Rakat

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Image depicting various prescribed movements of a Muslim prayer

A rakaʿah (Arabic: ركعةrakʿah, pronounced [ˈrakʕah]; plural: ركعات rakaʿāt), is a single iteration of prescribed movements and supplications performed by Muslims as part of the prescribed ritual prayer known as salaa. Each of the five daily prayers observed by Muslims consists of a number of raka'ahs.

Procedure[edit]

After washing for prayer by performing the ritual ablution, a believer must renew their innermost intention, thus purifying their prayer for sake of Allah (Arabic: الله Allah, pronounced [allāh]).

The raka'ah begins when the worshipper initiates the prayer with the words "Allah is The Greatest", this is known in Arabic as the Takbeer (Literally: The Glorification of God). The individual will observe the standing position while reciting the opening chapter of the Qur'an (Al-Faatiha) followed by a personal selection of chosen verses which the worshipper is free to choose to recite for themselves.

The second part of the raka'ah involves the worshipper bowing to a 90 degree angle placing their hands on knees with their feet kept shoulder-width apart bowing in humble submission as if awaiting God's command. During this position the words, "Glory be to Allah the Most Magnificent" are uttered silently as a form of ritual praise.

The third movement of the raka'ah is to return from bowing to the standing position before, with the praise of Allah on your tongue, descending into full prostration on the ground.

In prostration your forehead and nose should be flatly placed on the floor with the palm of your hands placed shoulder-width apart to the right and left of your ears. Your elbows, forearms and chest should be raised off the floor in an alert position in total but conscious submission to Allah.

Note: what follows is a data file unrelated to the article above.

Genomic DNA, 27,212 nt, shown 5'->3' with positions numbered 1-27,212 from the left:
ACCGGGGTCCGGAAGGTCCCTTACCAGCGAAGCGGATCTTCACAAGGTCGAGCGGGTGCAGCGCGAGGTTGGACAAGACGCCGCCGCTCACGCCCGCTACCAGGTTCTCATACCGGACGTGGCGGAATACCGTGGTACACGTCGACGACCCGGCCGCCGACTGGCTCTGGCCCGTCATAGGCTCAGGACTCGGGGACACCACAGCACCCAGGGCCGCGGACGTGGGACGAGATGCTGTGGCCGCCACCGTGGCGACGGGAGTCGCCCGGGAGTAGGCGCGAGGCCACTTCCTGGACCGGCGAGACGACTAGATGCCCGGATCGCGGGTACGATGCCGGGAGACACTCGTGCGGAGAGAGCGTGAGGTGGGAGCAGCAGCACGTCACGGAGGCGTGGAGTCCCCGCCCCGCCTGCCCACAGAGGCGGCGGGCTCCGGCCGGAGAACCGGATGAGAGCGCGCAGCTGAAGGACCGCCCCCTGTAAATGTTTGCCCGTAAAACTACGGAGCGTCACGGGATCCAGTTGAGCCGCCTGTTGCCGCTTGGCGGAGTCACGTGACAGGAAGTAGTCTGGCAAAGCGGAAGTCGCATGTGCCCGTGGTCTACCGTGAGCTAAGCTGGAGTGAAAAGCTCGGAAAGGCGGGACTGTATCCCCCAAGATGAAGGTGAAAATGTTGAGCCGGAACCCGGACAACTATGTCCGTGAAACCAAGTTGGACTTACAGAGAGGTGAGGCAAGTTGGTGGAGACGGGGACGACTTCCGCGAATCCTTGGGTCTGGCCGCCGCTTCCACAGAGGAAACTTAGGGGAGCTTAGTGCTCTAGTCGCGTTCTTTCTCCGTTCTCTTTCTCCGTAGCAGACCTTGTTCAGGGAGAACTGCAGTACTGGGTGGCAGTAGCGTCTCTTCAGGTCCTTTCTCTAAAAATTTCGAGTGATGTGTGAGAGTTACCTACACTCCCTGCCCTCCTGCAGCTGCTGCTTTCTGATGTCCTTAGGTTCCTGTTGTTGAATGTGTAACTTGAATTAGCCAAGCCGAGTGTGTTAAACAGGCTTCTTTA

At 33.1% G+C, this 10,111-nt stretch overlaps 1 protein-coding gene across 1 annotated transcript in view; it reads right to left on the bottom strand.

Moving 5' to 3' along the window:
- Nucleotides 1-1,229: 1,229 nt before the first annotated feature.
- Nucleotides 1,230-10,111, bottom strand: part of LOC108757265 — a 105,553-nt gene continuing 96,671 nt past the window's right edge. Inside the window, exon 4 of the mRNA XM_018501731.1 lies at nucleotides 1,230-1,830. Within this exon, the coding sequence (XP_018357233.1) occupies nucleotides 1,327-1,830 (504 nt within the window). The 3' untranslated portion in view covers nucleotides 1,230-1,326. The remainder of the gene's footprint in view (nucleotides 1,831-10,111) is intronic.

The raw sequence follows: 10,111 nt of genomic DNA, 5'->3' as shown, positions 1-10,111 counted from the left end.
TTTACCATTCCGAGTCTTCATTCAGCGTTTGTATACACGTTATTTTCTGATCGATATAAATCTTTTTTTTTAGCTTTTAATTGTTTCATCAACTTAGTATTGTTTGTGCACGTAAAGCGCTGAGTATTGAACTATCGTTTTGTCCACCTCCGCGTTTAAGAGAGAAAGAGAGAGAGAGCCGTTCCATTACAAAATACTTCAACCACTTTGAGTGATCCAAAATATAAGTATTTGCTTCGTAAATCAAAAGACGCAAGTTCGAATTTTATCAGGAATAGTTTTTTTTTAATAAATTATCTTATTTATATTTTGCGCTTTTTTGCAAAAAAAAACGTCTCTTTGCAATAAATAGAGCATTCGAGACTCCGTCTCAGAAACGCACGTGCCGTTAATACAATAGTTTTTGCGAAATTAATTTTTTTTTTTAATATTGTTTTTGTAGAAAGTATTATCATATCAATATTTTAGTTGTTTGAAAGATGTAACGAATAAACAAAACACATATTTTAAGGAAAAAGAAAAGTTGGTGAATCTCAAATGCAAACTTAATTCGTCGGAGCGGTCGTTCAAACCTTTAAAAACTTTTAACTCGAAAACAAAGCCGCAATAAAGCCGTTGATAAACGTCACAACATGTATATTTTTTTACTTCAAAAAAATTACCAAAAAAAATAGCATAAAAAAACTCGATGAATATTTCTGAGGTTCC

During this position the words, "Glory be to Allah the Almighty" are repeated with contemplation as a form of ritual praise. The Islamic prophet prophet Muhammad taught his disciples that 'the closest a subject gets their Lord is when in prostration', as such he taught us to open our hearts in supplication seeking guidance, sustenance, forgiveness for our sins, a cure for our ailments, alleviation of our difficulties invoking His mercy and compassion in the name of Almighty Allah alone.

The fourth movement is to return from prostration into a sitting position with your legs folded flatly under your body. In this position you would invoke Allah for forgiveness of your sins and the sins of your parents and the wider believers before descending into a second prostration.

This concludes one unit of prayer known in Arabic as a raka'ah and would be followed by either standing up for a second raka'ah if the prayer requires it or by proceeding to end the salaa with tasleem.

Although not part of a single raka'ah, the conclusion of the prayer takes place in the sitting position, the worshipper turns their head to the right saying, "Peace be unto you, and Allah's mercy and blessing" before subsequently turning the head to the left and repeating the salutation. This action helps to reminds Muslims of the presence of the recording angels on his right and left who record our deeds. [1]

Components[edit]

Daily Prayer Rakʿah[edit]

Each daily prayer has a different number of Rakah:

  • Fajr — The Dawn prayer: 2 Rakat Sunnah + 2 Rakat Fard
  • Zuhr — The Midday or Afternoon Prayer: 4 Rakat Sunnat + 4 Rakat Fard + 2 Rakat Sunnah followed by 2 Rakat Nafl
  • Asr — The Evening Prayer: 4 Rakat Sunnah + 4 Rakat Fard
  • Maghrib — The Dusk Prayer: 3 Rakat Fard + 2 Rakat Sunnah followed by 2 Rakat Nafl
  • Isha — The Night Prayer: 4 Rakat Sunnah + 4 Rakat Fard + 2 Rakat Sunnah then 3 Rakat Witr and 2 Rakat Nafl before and after the Witr.

Regarding Jumu'ah (Friday) Prayer,It consists of 4 Rakat Sunnah before the Arabic Khutbah and followed by 4 Rakat Sunnah after the 2 Fard Rakat and then 2 Rakat Sunnah and 2 Rakat Nafl. There are two Eid prayers in a year, Eid-ul-fitr and Eid-ul-adha.

See also[edit]

Notes[edit]

  1. ^ Only performed in the first rakat of the prayer and only performed by some schools.
  2. ^ Only first half of the Tashahhud is recited in the second rakat in a 4- or 3-rakat prayer, e.g. the afternoon prayer or the evening prayer, but all of it is recited in the last rakat of any prayer.
  3. ^ Only performed in the last rakat of a prayer.

References[edit]

External links[edit]